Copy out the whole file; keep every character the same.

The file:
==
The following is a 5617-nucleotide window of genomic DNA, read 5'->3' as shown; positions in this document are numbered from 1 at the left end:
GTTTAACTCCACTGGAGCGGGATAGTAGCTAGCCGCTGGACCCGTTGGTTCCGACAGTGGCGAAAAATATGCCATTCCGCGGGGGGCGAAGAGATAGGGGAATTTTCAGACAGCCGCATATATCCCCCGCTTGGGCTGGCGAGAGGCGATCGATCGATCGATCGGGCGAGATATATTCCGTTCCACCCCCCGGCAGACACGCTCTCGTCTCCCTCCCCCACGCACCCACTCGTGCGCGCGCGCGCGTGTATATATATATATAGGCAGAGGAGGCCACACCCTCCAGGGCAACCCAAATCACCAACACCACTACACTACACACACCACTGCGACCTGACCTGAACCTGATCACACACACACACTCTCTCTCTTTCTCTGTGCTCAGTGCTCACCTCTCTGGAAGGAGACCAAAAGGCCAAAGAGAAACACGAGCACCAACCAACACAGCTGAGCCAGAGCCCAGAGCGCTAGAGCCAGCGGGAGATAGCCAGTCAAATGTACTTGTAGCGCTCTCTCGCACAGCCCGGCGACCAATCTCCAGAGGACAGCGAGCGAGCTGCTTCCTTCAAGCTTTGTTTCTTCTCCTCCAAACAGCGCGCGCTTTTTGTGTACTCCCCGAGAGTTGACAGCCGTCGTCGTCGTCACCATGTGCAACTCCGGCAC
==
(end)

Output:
The following is a 5617-nucleotide window of genomic DNA, read 5'->3' as shown; positions in this document are numbered from 1 at the left end:
GTTTAACTCCACTGGAGCGGGATAGTAGCTAGCCGCTGGACCCGTTGGTTCCGACAGTGGCGAAAAATATGCCATTCCGCGGGGGGCGAAGAGATAGGGGAATTTTCAGACAGCCGCATATATCCCCCGCTTGGGCTGGCGAGAGGCGATCGATCGATCGATCGGGCGAGATATATTCCGTTCCACCCCCCGGCAGACACGCTCTCGTCTCCCTCCCCCACGCACCCACTCGTGCGCGCGCGCGCGTGTATATATATATATAGGCAGAGGAGGCCACACCCTCCAGGGCAACCCAAATCACCAACACCACTACACTACACACACCACTGCGACCTGACCTGAACCTGATCACACACACACACTCTCTCTCTTTCTCTGTGCTCAGTGCTCACCTCTCTGGAAGGAGACCAAAAGGCCAAAGAGAAACACGAGCACCAACCAACACAGCTGAGCCAGAGCCCAGAGCGCTAGAGCCAGCGGGAGATAGCCAGTCAAATGTACTTGTAGCGCTCTCTCGCACAGCCCGGCGACCAATCTCCAGAGGACAGCGAGCGAGCTGCTTCCTTCAAGCTTTGTTTCTTCTCCTCCAAACAGCGCGCGCTTTTTGTGTACTCCCCGAGAGTTGACAGCCGTCGTCGTCGTCACCATGTGCAACTCCGGCAC